## Euler's Method for First Order Differential Equations

The simplest method of numerical integration is Euler's method, which is presented now. Consider the first order differential equation:

(eq.1)

Starting at some time, to, he value of y(to+h) can then be approximated by the value of y(to) plus the time step multiplied by the slope of the function, which is the derivative of y(t) (Note: this is simply a first order Taylor expansion)::

we will call this approximate value y*(t)

(eq. 2)

So, if we can calculate the value of dy/dt at time to (using equation 1) then we can generate an approximation for the value of y at time  to+h using equation 2.  We can then use this new value of y (at to) to find dy/dt (at to) and repeat.  Although this seems circular, if properly used it can generat an approximate solution.  This is refered to as Euler's method.

This process is shown graphically below for a sinlge interation of the process.

In this diagram you can see how the time step, h, and the slope of the function, k1, are used to generate y*(to+h) from y(to).

With this simple background the Euler method for first order differential equations can be stated as follows:

1) Starting at time to, choose a value for h, and find initial condition y(to).

2) From y(to) calculate the derivative of y(t) at t=to using equation 1. Call this k1.  The slope is shown as the red line in the drawing above.

3) From this value find an approximate value for y*(to+h) using equation 2.

This is labeled in red in the diagram above.  The exact value is shown in blue.  Note that the difference between approximate and exact solutions is quite large; in practice h is chosen small enough to make this error small.

4) Let to=to+h, and y(to)=y*(to+h).

5) Repeat steps 2 through 4 until the solution is finished.

### Numerical Example (1st order differential equation - Euler)

Now lets go through a numerical example with to=0 for the equation:

which has an exact solution

#### First Time Step

First, let's use h=0.1   To find y*(to+h)=y*(h) (since to=0) we first evaluate the derivative:

We then find the approximate solution after the time step:

Our approximate solution is 1.1, the exact solution is 1.04.

#### Second Time Step

To find the next approximation we take  to=0.1 and repeat.   First we evaluate the derivative (using our approximation for the value of y(to):

We then find the approximate solution after the second time step (again using our approximate value):

Our approximate solution is 1.08, the exact solution is 1.00.

#### Subsequent time steps

The procedure is repeated for subsequent time steps.

#### Results

The table below show the results of the Euler approximations, as well as the exact solution up to 4 seconds.  Here is a link to Matlab code, and C code, that performs the approximation.  The Matlab code printed the results and made the plot (I added results for h=0.01 -- see below)..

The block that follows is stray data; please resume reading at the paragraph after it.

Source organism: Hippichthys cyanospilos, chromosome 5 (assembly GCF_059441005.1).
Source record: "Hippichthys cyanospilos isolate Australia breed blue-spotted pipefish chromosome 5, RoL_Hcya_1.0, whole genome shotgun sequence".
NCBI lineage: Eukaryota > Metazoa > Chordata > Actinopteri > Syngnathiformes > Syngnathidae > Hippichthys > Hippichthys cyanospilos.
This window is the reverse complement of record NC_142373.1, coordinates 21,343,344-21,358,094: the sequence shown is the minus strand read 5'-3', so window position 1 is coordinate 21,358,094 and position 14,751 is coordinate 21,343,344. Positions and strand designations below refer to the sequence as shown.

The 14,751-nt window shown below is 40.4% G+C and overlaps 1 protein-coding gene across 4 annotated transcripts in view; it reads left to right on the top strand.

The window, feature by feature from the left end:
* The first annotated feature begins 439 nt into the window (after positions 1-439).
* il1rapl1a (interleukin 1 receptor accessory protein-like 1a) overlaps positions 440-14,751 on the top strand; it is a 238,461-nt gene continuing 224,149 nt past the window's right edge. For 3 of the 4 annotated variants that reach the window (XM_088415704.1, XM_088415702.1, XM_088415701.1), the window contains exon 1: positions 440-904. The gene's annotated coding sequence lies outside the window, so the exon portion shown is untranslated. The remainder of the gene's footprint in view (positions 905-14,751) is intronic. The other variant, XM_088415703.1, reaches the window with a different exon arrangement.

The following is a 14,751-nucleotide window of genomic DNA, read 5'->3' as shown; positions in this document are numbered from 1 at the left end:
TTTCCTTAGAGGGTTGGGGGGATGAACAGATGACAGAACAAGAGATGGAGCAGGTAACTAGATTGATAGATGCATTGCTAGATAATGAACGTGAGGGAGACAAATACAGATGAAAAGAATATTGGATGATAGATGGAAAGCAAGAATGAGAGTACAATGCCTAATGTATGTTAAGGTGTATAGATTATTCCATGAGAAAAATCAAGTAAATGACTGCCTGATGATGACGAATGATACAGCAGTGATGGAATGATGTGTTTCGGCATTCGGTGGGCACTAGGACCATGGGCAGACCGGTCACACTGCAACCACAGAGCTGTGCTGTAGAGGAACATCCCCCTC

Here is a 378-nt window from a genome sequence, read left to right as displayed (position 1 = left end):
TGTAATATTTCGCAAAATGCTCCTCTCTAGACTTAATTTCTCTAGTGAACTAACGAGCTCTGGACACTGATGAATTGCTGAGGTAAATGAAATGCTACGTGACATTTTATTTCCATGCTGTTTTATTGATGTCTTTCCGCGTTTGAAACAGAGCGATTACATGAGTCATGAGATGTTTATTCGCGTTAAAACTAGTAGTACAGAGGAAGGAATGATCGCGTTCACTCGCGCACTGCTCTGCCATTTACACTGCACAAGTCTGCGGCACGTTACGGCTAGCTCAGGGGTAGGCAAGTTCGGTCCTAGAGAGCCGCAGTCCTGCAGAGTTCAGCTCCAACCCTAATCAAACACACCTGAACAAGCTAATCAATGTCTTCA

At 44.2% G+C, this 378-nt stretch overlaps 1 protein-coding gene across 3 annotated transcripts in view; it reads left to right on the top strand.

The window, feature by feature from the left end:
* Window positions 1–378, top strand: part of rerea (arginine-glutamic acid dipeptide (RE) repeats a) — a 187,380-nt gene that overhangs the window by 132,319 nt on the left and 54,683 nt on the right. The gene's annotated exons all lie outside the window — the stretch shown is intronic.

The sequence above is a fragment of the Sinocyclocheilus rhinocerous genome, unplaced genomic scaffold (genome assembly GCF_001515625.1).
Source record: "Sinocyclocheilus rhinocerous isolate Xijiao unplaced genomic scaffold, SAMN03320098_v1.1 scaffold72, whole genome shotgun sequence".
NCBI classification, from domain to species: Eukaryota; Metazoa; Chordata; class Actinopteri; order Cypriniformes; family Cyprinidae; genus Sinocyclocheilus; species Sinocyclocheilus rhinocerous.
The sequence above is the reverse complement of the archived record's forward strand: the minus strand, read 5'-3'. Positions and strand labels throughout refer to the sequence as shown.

```t=0.000, y(t)=1.0000, y*(t)=1.0000
t=0.100, y(t)=1.0413, y*(t)=1.1000
t=0.200, y(t)=1.0018, y*(t)=1.0811
t=0.300, y(t)=0.9202, y*(t)=0.9997
t=0.400, y(t)=0.8205, y*(t)=0.8901
t=0.500, y(t)=0.7167, y*(t)=0.7726
.
.
.
t=3.900, y(t)=0.0010, y*(t)=0.0006
t=4.000, y(t)=0.0008, y*(t)=0.0004
```

If h is decreased to 0.01 accuracy is improved, but the complexity (and time taken) of the calculation is greatly increased.  Compare resulsts with h=0.1 at  t=0.1, and t=4.0.  Note that on the graph above, the exact solution, and the approximate solution with h=0.01, are almost identical.

Note: if h is decreased too much, accuracy can actually suffer because there are so many calculations that cummulative error to the roundoffs inherent in computer calculations becomes significant.

```t=0.000, y(t)=1.0000, y*(t)=1.0000
t=0.010, y(t)=1.0093, y*(t)=1.0100
t=0.020, y(t)=1.0173, y*(t)=1.0186
t=0.030, y(t)=1.0240, y*(t)=1.0259
t=0.040, y(t)=1.0296, y*(t)=1.0320
t=0.050, y(t)=1.0340, y*(t)=1.0370
t=0.060, y(t)=1.0374, y*(t)=1.0408
t=0.070, y(t)=1.0397, y*(t)=1.0436
t=0.080, y(t)=1.0411, y*(t)=1.0454
t=0.090, y(t)=1.0417, y*(t)=1.0462
t=0.100, y(t)=1.0413, y*(t)=1.0462
t=0.110, y(t)=1.0402, y*(t)=1.0454
.
.
.
t=3.890, y(t)=0.0010, y*(t)=0.0010
t=3.900, y(t)=0.0010, y*(t)=0.0010
t=3.910, y(t)=0.0010, y*(t)=0.0010
t=3.920, y(t)=0.0010, y*(t)=0.0009
t=3.930, y(t)=0.0010, y*(t)=0.0009
t=3.940, y(t)=0.0009, y*(t)=0.0009
t=3.950, y(t)=0.0009, y*(t)=0.0009
t=3.960, y(t)=0.0009, y*(t)=0.0009
t=3.970, y(t)=0.0009, y*(t)=0.0008
t=3.980, y(t)=0.0009, y*(t)=0.0008
t=3.990, y(t)=0.0009, y*(t)=0.0008
t=4.000, y(t)=0.0008, y*(t)=0.0008
```

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 ← Comments or Questions? Erik Cheever Engineering Department Swarthmore College